This fact seems quaint to black children born in integrated circumstances after the major struggles of the civil rights movement had been decided, but people my age and older remember well the rituals Wilkerson describes when migrants returned to their hometowns to visit: The routes were carefully plotted so overnight stays could be made with relatives or close family friends, because hotels below the Mason-Dixon Line (and sometimes above) refused black visitors. Coolers were packed with lunches — sandwiches, cold fried chicken, delicate deviled eggs and buttery pound cake, accompanied by thermoses of iced tea and hot coffee (for the drivers) — which were eaten on the move as the travelers passed restaurant after roadside restaurant. No pecan rolls from Stuckey's. No ice cream from Howard Johnson's. (And no explanation of why for the children, who were protected from these insults by their elders: It was years before I realized the Virgina and North Carolina Howard Johnsons were bypassed not because they were dirty, but because they were segregated.)
Just as the election of a black president hasn't cured America's racial tensions, moving North didn't automatically guarantee a completely free life for Wilkerson's subjects. Robert Foster, for instance, drove nonstop from Louisiana for four days in an effort to reach his dream city, Los Angeles. There he imagined he'd be free to practice surgery, not restricted to the ramshackle colored hospital of his Louisiana youth. The feverish drive wasn't because he was in a rush to get there — he couldn't find overnight accommodations as he traveled. Apparently, there was still a lot of South in the Southwest.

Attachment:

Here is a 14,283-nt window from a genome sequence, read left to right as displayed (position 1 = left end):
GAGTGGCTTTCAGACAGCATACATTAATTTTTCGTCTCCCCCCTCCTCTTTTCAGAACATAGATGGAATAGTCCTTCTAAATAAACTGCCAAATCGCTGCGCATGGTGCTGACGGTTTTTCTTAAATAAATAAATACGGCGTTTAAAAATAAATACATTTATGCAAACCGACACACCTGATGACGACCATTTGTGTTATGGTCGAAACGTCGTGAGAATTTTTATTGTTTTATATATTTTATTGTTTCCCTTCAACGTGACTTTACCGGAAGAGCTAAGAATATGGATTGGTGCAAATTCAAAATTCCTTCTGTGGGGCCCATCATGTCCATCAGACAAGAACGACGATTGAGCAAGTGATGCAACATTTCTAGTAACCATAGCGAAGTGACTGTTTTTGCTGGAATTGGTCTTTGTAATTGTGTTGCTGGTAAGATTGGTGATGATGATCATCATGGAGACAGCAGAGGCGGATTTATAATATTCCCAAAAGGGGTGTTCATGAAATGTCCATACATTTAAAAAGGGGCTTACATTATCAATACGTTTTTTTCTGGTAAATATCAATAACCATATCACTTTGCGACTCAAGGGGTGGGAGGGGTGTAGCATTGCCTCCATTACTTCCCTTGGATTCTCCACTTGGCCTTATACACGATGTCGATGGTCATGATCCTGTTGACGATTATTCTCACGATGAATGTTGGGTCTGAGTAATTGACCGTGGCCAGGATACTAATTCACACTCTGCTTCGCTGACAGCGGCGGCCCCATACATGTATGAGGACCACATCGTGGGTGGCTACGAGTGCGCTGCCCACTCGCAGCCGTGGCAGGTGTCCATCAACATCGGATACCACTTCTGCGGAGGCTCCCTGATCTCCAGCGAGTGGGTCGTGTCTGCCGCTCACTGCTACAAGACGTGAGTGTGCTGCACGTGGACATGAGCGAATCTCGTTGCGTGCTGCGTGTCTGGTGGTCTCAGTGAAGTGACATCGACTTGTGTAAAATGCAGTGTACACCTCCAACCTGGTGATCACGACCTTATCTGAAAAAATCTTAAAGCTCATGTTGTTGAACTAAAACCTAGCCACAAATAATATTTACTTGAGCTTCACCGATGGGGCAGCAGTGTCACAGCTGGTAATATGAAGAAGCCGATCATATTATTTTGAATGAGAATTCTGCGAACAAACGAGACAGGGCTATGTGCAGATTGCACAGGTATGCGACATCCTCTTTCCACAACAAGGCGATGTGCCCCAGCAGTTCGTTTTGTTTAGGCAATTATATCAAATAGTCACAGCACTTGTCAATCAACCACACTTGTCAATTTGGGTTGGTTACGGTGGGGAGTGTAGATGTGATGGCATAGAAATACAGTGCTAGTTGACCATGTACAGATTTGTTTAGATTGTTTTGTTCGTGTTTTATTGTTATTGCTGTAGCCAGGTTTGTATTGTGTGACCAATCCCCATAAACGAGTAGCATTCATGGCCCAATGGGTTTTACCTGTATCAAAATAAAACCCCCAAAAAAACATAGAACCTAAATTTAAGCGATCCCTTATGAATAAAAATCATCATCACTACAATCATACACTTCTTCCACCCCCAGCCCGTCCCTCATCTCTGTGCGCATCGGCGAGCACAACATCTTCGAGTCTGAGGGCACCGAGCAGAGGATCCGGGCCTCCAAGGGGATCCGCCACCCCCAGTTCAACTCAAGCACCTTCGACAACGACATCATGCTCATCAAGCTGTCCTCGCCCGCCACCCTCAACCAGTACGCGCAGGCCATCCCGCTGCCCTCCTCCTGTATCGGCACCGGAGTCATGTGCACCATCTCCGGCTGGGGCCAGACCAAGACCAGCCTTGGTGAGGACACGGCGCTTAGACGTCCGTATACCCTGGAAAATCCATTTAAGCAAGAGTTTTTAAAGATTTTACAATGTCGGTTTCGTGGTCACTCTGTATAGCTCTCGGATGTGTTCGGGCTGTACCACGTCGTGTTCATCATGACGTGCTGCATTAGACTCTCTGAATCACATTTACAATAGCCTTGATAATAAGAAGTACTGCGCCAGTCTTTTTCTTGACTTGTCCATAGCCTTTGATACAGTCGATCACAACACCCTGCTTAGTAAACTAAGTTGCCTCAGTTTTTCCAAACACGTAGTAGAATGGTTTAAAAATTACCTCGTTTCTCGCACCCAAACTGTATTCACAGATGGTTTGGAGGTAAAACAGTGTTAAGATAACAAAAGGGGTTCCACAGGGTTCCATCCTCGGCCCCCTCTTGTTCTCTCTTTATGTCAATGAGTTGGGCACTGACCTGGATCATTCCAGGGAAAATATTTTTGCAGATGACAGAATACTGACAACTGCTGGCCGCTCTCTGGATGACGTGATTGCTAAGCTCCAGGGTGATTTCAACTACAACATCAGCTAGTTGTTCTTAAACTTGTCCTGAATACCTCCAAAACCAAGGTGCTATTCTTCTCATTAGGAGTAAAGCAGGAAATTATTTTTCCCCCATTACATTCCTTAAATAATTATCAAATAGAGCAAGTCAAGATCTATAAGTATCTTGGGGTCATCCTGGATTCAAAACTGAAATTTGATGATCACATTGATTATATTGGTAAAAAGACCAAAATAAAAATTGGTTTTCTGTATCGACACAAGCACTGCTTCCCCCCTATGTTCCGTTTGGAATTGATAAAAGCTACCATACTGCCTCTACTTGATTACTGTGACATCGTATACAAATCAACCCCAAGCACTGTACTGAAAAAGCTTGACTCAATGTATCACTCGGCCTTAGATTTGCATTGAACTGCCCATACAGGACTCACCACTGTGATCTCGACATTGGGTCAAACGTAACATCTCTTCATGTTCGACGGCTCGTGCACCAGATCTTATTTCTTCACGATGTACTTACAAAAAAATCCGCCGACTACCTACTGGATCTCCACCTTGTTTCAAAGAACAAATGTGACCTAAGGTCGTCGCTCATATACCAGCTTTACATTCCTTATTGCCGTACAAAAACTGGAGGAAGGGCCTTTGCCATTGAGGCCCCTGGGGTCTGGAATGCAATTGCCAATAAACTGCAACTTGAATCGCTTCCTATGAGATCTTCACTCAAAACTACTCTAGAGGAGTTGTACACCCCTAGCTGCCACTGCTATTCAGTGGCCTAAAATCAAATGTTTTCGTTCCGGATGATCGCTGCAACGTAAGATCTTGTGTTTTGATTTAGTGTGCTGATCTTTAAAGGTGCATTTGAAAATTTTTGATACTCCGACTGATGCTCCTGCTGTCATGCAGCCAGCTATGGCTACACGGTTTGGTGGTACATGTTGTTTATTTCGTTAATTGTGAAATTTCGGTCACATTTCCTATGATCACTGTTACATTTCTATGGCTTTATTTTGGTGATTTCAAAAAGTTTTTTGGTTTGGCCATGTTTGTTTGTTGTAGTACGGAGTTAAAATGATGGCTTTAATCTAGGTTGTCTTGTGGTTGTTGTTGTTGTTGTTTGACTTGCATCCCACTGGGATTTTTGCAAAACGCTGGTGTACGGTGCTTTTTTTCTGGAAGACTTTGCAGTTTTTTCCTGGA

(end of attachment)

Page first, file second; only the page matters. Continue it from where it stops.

George Starling recounted what routinely happened when he and other Pullman porters stopped for a beer after a long day serving others: Their drafts were drawn, their money accepted, but after the empties were returned, the bartender would smash them under the counter, so no white patron would encounter — even washed — a glass black lips had touched. "[They'd] do it right in front of us," Starling told Wilkerson, the memory still fresh decades later. "That's the way they let us know they didn't want us in there."
Wilkerson's personal histories both reflect and deftly illustrate an important part of American history that has only been discussed in clinical ways, sometimes quite famously. St. Clair Drake's Black Metropolis, a study of life in Chicago's South Side neighborhoods, is considered a definitive account of the transformation Southern migrants wrought on the Second City. The Warmth of Other Suns builds upon such purely academic works to make the migrant experience both accessible and emotionally compelling.
People who grew up hearing tales of the Great Migration from parents, aunts, neighbors and cousins will read Wilkerson's book and say, "That's right! That's how it was!" And people largely unacquainted with the types of experiences Mrs. Gladney, Mr. Swanson and the flamboyantly successful Dr. Foster encountered over their long lives will end this exhaustively researched book with a deeper sense of a part of American history they'd understood only superficially until now — valuable knowledge as this country continues to navigate the tricky shoals of race.